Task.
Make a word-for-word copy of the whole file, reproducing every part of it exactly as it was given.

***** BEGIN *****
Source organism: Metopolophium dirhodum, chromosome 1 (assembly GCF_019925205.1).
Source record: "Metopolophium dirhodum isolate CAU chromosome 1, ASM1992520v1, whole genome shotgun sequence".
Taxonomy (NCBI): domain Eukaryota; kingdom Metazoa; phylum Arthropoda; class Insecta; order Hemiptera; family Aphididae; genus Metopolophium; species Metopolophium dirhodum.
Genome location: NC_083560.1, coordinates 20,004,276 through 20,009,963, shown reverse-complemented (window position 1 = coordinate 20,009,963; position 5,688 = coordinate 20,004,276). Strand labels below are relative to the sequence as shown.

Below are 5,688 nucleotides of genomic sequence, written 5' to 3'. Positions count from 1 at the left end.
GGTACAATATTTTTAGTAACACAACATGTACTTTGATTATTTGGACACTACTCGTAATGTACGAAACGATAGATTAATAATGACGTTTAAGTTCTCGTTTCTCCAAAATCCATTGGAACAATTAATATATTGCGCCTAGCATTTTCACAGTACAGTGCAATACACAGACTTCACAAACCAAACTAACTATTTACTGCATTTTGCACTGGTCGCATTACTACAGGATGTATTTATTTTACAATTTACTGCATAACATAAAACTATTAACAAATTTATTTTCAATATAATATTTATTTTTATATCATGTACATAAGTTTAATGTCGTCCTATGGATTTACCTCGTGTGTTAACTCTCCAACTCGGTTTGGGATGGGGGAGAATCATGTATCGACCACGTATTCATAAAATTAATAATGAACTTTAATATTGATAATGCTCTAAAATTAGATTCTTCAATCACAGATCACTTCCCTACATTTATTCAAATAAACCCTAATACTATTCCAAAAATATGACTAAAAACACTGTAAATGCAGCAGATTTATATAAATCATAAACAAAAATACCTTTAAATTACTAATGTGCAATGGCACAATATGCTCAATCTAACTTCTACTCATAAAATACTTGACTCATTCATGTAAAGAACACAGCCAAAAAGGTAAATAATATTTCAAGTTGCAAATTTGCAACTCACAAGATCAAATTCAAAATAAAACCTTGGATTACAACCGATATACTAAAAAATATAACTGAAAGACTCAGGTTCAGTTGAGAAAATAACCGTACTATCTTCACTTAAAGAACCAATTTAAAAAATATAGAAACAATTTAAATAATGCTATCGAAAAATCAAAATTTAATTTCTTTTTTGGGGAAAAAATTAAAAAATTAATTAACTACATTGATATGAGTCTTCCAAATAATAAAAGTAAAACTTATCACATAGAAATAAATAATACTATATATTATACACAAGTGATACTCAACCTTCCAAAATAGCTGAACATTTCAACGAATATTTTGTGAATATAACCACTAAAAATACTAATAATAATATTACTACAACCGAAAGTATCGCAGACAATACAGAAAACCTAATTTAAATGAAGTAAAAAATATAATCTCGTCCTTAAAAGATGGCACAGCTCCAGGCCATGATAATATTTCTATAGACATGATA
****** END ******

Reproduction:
Source organism: Metopolophium dirhodum, chromosome 1 (assembly GCF_019925205.1).
Source record: "Metopolophium dirhodum isolate CAU chromosome 1, ASM1992520v1, whole genome shotgun sequence".
Taxonomy (NCBI): domain Eukaryota; kingdom Metazoa; phylum Arthropoda; class Insecta; order Hemiptera; family Aphididae; genus Metopolophium; species Metopolophium dirhodum.
Genome location: NC_083560.1, coordinates 20,004,276 through 20,009,963, shown reverse-complemented (window position 1 = coordinate 20,009,963; position 5,688 = coordinate 20,004,276). Strand labels below are relative to the sequence as shown.

Below are 5,688 nucleotides of genomic sequence, written 5' to 3'. Positions count from 1 at the left end.
GGTACAATATTTTTAGTAACACAACATGTACTTTGATTATTTGGACACTACTCGTAATGTACGAAACGATAGATTAATAATGACGTTTAAGTTCTCGTTTCTCCAAAATCCATTGGAACAATTAATATATTGCGCCTAGCATTTTCACAGTACAGTGCAATACACAGACTTCACAAACCAAACTAACTATTTACTGCATTTTGCACTGGTCGCATTACTACAGGATGTATTTATTTTACAATTTACTGCATAACATAAAACTATTAACAAATTTATTTTCAATATAATATTTATTTTTATATCATGTACATAAGTTTAATGTCGTCCTATGGATTTACCTCGTGTGTTAACTCTCCAACTCGGTTTGGGATGGGGGAGAATCATGTATCGACCACGTATTCATAAAATTAATAATGAACTTTAATATTGATAATGCTCTAAAATTAGATTCTTCAATCACAGATCACTTCCCTACATTTATTCAAATAAACCCTAATACTATTCCAAAAATATGACTAAAAACACTGTAAATGCAGCAGATTTATATAAATCATAAACAAAAATACCTTTAAATTACTAATGTGCAATGGCACAATATGCTCAATCTAACTTCTACTCATAAAATACTTGACTCATTCATGTAAAGAACACAGCCAAAAAGGTAAATAATATTTCAAGTTGCAAATTTGCAACTCACAAGATCAAATTCAAAATAAAACCTTGGATTACAACCGATATACTAAAAAATATAACTGAAAGACTCAGGTTCAGTTGAGAAAATAACCGTACTATCTTCACTTAAAGAACCAATTTAAAAAATATAGAAACAATTTAAATAATGCTATCGAAAAATCAAAATTTAATTTCTTTTTTGGGGAAAAAATTAAAAAATTAATTAACTACATTGATATGAGTCTTCCAAATAATAAAAGTAAAACTTATCACATAGAAATAAATAATACTATATATTATACACAAGTGATACTCAACCTTCCAAAATAGCTGAACATTTCAACGAATATTTTGTGAATATAACCACTAAAAATACTAATAATAATATTACTACAACCGAAAGTATCGCAGACAATACAGAAAACCTAATTTAAATGAAGTAAAAAATATAATCTCGTCCTTAAAAGATGGCACAGCTCCAGGCCATGATAATATTTCTATAGACATGATA